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10 Random Family Law and Divorce FAQS

08th June 2011
By Ashley Hahn in Family Law
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Family law encompasses a wide range of family related issues including prenuptial agreements, adoption, child custody and visitation and divorce to just name a few. In our modern society one doesn't have to look further than the media to see the complications of modern life are not necessarily keeping up with the abilities of the court to regulate and offer relief. Issues such as property division when a couple has lived as man and wife without the legal recognition marriage can offer an eye opening experience as judges can not treat the property obtained during the relationship as marital assets and a whole new set of rules, which may seem less accurate and less fair, but none the less apply.

Mortgage And Co-Habitation
Often, when two partners start to live together, they will move into a house that one of the partners already owns. This can be difficult if the couple were to split up, because the party who had no ownership over the house would want some recompense if they had to move out. Now, more couples are using a lawyer to draw up living arrangement contracts or to help them make the mortgage a joint contract.

When considering an award of alimony, a Florida court can examine any factor, including the adultery of either spouse, the length of the marriage, and the employment prospects of the spouse who would receive the alimony. Alimony is not the same as child support and is evaluated as an entirely separate matter. In Florida, the alimony issue must be decided before the court establishes child support.

Lump sum alimony is one large payment paid directly from the distribution of the marital assets. It may consist of money, the marital home, a combination of the two, or other assets. A court might opt for lump sum alimony instead of permanent periodic alimony if there is extreme hostility between the spouses to the degree that an ongoing arrangement is not practical or in the event that one spouse is ill and is expected to die prematurely.

Be sure that you can learn as much as possible about all of the options and alternatives that are available to you as either a minor or someone involved in a relationship that would bring you into court under this group of rules.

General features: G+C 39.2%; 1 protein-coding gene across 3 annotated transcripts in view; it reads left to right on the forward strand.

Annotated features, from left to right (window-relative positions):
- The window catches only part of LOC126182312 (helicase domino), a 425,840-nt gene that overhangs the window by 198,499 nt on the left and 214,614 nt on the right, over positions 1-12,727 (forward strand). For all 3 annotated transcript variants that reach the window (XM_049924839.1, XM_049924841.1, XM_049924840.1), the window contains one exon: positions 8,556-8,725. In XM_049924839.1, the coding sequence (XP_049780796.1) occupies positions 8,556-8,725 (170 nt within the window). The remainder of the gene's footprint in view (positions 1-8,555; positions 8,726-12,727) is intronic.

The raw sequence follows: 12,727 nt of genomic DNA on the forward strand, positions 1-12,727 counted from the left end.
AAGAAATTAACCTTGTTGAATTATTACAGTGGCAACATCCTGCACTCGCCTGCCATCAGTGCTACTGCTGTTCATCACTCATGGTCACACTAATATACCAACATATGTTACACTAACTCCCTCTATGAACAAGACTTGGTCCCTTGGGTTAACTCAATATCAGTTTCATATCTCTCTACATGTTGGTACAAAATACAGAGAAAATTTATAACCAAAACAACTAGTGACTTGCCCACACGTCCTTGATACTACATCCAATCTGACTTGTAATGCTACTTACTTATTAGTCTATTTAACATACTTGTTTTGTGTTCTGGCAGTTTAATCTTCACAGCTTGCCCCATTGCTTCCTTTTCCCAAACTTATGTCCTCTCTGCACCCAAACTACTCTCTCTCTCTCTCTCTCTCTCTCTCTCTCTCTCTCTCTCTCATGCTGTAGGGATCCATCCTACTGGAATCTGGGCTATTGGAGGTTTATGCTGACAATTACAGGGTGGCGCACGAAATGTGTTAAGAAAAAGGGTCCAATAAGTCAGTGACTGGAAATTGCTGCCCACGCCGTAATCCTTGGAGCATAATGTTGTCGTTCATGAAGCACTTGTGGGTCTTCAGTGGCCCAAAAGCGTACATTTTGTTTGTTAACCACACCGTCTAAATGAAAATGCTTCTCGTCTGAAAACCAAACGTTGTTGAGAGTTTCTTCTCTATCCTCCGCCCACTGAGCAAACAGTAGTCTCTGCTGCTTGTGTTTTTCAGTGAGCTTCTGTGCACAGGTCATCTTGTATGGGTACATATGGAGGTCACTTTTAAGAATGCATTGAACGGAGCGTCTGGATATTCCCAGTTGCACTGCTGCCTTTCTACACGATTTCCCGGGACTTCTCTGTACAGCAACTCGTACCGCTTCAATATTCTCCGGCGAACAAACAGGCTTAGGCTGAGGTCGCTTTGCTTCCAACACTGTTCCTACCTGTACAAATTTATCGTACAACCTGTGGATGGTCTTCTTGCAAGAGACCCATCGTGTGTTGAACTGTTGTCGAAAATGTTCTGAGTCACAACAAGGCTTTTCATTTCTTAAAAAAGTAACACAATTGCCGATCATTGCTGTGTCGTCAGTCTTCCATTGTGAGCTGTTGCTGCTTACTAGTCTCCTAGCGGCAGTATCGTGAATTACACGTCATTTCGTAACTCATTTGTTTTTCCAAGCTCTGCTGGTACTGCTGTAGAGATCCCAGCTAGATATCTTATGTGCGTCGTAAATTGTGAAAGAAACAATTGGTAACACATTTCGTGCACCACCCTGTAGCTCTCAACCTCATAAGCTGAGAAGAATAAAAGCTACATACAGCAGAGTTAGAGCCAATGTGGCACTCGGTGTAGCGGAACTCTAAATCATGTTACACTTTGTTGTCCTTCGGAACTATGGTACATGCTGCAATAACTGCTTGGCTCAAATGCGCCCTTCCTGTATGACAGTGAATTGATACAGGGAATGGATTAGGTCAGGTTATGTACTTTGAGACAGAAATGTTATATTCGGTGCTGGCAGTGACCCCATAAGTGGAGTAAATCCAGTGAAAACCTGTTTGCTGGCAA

Legal Aid Societies - Your state or county should have a legal aid society. If you find that the cost of retaining counsel is prohibitive, consider contacting your local chapter for help. Some will offer their services for free or "pro bono." Some attorneys will charge you based on a sliding scale, taking into consideration your ability to repay. For parents with limited means, this can be a terrific option.

Child and spousal support are not one in the same. Child support is payments that must be made by one half of the couple in a divorce case to the other half of the couple. Child support is to be used for the child's education, clothing, food, school supplies, medical bills for the child and any other necessities that the child needs to live by. Spousal support on the other hand is payments made to one spouse by the other after a divorce case has been completed. Spousal support goes towards medical bills, legal bills, food, clothing, transportation needs and much more.

There are so many rules, regulations and intricacies when it comes to Los Angeles family law, so you need to ensure that the firm you choose, or the individual Los Angeles family law attorney , explores all of your options and presents them to you in an easy to understand and compassionate manner. They need to be with you every step of the way, from the initial interview right through until the case is settled and finalized. Your family will have their own set of individual circumstances, and although some divorces and family law matters are fairly straightforward, the majority are not. Getting the right Los Angeles family law firm to take care of your individual needs is therefore, of the utmost importance.

There may be some legal issues if the two of you decide to part ways after a long period of sharing the same residence. Depending on the state you live in however, the laws surrounding common law marriages and partnerships may vary.
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